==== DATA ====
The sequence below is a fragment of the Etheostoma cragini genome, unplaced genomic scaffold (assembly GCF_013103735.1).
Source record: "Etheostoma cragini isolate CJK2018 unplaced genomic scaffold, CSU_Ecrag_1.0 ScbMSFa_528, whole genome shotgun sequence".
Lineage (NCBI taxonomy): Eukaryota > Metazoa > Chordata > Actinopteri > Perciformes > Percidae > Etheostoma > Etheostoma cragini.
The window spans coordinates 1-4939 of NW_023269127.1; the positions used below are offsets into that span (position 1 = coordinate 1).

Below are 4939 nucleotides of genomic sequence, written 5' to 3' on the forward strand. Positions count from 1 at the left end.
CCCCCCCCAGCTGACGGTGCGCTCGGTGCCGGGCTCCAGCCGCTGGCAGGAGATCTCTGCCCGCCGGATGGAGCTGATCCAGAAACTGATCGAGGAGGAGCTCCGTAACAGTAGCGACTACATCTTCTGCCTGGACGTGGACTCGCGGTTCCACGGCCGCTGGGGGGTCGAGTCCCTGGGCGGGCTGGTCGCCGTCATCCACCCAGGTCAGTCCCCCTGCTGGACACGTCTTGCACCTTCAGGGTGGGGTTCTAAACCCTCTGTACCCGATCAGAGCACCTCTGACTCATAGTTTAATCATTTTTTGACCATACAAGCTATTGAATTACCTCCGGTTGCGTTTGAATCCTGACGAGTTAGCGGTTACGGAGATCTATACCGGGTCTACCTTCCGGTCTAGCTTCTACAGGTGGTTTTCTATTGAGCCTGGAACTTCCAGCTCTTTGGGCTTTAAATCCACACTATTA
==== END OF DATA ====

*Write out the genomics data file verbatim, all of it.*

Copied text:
The sequence below is a fragment of the Etheostoma cragini genome, unplaced genomic scaffold (assembly GCF_013103735.1).
Source record: "Etheostoma cragini isolate CJK2018 unplaced genomic scaffold, CSU_Ecrag_1.0 ScbMSFa_528, whole genome shotgun sequence".
Lineage (NCBI taxonomy): Eukaryota > Metazoa > Chordata > Actinopteri > Perciformes > Percidae > Etheostoma > Etheostoma cragini.
The window spans coordinates 1-4939 of NW_023269127.1; the positions used below are offsets into that span (position 1 = coordinate 1).

Below are 4939 nucleotides of genomic sequence, written 5' to 3' on the forward strand. Positions count from 1 at the left end.
CCCCCCCCAGCTGACGGTGCGCTCGGTGCCGGGCTCCAGCCGCTGGCAGGAGATCTCTGCCCGCCGGATGGAGCTGATCCAGAAACTGATCGAGGAGGAGCTCCGTAACAGTAGCGACTACATCTTCTGCCTGGACGTGGACTCGCGGTTCCACGGCCGCTGGGGGGTCGAGTCCCTGGGCGGGCTGGTCGCCGTCATCCACCCAGGTCAGTCCCCCTGCTGGACACGTCTTGCACCTTCAGGGTGGGGTTCTAAACCCTCTGTACCCGATCAGAGCACCTCTGACTCATAGTTTAATCATTTTTTGACCATACAAGCTATTGAATTACCTCCGGTTGCGTTTGAATCCTGACGAGTTAGCGGTTACGGAGATCTATACCGGGTCTACCTTCCGGTCTAGCTTCTACAGGTGGTTTTCTATTGAGCCTGGAACTTCCAGCTCTTTGGGCTTTAAATCCACACTATTA